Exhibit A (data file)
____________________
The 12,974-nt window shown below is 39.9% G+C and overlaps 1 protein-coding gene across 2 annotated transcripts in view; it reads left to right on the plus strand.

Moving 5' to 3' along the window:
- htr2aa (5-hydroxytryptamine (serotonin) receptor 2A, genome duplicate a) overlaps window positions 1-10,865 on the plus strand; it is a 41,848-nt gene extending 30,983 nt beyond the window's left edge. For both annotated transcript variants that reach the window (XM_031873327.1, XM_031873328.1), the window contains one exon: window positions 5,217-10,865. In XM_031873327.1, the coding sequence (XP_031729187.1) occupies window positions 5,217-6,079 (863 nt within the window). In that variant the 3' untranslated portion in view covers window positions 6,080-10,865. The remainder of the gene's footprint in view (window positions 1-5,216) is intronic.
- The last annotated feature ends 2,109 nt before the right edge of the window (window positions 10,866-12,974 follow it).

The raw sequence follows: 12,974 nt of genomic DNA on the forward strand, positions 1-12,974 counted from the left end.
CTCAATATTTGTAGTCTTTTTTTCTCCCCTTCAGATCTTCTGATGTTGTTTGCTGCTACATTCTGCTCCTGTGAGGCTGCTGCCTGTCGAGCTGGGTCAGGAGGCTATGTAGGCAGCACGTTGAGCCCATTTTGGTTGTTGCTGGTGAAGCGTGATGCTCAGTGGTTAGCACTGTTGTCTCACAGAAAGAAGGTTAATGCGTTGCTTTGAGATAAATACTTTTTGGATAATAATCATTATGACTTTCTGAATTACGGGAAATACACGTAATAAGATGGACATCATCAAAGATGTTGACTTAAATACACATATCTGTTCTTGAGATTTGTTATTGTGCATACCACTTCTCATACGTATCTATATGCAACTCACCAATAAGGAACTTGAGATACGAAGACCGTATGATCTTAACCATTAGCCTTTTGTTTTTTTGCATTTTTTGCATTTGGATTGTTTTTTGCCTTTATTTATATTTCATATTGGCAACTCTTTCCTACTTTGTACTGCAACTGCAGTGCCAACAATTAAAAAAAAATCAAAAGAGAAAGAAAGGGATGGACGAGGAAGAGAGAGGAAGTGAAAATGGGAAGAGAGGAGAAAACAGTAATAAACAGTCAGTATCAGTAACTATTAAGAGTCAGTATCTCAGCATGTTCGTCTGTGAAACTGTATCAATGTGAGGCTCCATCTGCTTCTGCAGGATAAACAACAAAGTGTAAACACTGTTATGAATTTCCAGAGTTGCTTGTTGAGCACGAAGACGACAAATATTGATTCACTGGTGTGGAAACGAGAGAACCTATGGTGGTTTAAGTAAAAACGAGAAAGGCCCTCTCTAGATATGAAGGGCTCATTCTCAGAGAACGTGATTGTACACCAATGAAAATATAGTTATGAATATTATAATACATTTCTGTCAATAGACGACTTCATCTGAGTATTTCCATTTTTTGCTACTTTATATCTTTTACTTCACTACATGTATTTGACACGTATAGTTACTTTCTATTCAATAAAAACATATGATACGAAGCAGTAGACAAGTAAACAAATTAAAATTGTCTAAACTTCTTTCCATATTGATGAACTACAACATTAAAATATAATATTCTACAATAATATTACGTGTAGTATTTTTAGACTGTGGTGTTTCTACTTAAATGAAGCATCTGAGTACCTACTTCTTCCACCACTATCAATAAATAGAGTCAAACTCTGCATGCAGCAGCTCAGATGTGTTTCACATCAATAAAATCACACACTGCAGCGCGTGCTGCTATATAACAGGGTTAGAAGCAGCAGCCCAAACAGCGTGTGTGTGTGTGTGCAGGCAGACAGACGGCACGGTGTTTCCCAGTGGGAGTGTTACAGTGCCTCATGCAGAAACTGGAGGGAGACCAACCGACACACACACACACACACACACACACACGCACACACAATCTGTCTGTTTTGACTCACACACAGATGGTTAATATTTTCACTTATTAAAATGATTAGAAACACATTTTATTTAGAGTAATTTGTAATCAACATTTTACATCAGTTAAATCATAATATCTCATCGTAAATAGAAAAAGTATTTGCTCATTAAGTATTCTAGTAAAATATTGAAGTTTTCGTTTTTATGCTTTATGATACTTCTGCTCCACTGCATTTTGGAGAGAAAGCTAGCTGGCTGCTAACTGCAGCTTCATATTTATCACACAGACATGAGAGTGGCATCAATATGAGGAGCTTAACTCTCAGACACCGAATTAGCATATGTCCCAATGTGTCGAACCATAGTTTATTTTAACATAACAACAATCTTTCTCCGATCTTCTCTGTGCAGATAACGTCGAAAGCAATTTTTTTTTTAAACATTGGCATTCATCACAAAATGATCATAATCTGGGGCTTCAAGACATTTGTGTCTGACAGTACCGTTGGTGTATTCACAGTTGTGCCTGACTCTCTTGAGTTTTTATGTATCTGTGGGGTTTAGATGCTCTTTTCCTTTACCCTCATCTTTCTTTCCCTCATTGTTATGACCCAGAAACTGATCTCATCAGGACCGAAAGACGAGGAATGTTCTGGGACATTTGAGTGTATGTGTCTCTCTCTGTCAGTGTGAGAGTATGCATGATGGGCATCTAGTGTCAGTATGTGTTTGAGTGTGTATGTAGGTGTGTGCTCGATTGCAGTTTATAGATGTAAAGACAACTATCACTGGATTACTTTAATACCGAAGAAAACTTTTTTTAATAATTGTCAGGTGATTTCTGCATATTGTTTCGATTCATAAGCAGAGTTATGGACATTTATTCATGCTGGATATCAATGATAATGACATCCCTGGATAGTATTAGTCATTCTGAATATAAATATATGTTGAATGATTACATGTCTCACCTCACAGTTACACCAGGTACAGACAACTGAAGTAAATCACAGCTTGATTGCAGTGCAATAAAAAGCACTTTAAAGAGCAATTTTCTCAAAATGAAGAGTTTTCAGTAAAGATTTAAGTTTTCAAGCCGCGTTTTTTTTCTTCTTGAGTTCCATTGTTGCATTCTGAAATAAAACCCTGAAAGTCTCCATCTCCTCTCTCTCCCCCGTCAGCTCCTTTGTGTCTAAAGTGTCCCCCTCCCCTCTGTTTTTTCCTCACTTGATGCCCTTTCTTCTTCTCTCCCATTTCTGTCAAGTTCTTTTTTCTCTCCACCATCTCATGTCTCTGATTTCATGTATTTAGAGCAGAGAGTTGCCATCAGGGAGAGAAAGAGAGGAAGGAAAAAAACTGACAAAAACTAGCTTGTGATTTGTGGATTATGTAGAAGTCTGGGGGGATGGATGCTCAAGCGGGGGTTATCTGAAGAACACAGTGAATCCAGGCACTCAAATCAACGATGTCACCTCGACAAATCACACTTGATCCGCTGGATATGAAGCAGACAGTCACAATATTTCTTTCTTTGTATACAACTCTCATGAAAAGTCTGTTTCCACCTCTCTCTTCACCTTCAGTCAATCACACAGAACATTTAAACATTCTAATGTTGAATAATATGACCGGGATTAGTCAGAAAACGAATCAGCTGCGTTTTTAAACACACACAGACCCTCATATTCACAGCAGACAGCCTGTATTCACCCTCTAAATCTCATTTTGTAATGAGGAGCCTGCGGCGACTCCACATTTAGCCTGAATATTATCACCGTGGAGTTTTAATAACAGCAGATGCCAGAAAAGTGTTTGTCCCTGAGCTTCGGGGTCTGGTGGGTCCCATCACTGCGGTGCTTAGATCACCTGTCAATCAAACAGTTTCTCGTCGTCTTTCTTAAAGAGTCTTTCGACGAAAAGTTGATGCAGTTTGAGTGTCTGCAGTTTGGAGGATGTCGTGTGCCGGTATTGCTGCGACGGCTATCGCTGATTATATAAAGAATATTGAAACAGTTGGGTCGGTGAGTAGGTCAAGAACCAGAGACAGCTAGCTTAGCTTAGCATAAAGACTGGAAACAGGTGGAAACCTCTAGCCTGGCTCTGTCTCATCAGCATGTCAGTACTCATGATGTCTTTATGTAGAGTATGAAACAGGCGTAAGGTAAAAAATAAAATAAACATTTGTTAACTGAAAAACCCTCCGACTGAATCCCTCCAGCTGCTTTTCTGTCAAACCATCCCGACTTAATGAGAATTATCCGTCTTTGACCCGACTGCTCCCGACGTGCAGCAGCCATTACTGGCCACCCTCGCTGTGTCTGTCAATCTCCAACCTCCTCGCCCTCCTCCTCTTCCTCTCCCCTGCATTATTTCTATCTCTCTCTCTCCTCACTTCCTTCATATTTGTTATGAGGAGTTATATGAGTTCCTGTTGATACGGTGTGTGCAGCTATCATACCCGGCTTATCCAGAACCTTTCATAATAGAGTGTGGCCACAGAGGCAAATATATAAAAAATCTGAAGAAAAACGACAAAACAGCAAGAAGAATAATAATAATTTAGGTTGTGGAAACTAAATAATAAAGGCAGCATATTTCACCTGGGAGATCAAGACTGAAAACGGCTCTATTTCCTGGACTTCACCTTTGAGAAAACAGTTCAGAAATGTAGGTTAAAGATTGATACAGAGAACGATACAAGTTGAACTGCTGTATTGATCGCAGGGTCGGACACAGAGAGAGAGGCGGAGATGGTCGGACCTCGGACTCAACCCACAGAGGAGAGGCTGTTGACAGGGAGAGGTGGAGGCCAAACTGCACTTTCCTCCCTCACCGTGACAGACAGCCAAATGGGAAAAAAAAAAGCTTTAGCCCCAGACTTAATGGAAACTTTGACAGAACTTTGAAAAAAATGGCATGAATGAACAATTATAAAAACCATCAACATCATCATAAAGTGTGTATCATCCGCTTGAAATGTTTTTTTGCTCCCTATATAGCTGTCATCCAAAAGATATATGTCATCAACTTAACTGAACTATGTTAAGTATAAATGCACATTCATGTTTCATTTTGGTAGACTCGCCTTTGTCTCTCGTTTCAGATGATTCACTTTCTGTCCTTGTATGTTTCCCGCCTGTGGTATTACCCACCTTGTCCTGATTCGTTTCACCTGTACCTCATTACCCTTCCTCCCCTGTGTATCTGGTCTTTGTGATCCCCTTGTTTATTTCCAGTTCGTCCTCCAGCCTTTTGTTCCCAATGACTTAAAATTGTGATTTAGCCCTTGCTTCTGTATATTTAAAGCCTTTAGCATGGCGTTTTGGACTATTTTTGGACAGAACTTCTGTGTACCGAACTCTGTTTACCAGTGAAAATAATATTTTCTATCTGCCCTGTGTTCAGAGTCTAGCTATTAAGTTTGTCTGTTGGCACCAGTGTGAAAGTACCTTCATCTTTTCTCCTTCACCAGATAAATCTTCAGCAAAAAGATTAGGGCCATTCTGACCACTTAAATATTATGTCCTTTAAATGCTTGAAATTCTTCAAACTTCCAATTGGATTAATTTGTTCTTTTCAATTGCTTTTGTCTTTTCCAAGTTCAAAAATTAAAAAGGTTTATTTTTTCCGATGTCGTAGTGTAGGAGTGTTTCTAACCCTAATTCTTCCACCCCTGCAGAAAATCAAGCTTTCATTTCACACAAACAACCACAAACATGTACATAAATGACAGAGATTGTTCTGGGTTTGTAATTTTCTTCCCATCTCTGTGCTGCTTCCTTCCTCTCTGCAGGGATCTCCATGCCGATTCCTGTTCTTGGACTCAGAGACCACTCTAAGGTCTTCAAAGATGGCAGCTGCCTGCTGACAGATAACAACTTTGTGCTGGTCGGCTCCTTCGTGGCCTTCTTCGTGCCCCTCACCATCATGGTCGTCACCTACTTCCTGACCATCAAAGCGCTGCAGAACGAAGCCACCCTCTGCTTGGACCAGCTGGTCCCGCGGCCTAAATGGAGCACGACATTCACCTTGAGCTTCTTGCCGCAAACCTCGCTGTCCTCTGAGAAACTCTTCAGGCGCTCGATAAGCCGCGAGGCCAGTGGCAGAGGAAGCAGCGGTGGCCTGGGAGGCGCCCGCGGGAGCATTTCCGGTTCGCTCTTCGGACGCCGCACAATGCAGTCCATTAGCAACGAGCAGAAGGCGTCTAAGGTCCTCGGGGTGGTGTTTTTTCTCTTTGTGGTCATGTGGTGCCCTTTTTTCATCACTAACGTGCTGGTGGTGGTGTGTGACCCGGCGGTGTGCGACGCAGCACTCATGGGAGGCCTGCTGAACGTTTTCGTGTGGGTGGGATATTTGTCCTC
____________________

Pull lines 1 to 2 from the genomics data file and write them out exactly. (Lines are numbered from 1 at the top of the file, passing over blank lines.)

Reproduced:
The 12,974-nt window shown below is 39.9% G+C and overlaps 1 protein-coding gene across 2 annotated transcripts in view; it reads left to right on the plus strand.

Moving 5' to 3' along the window: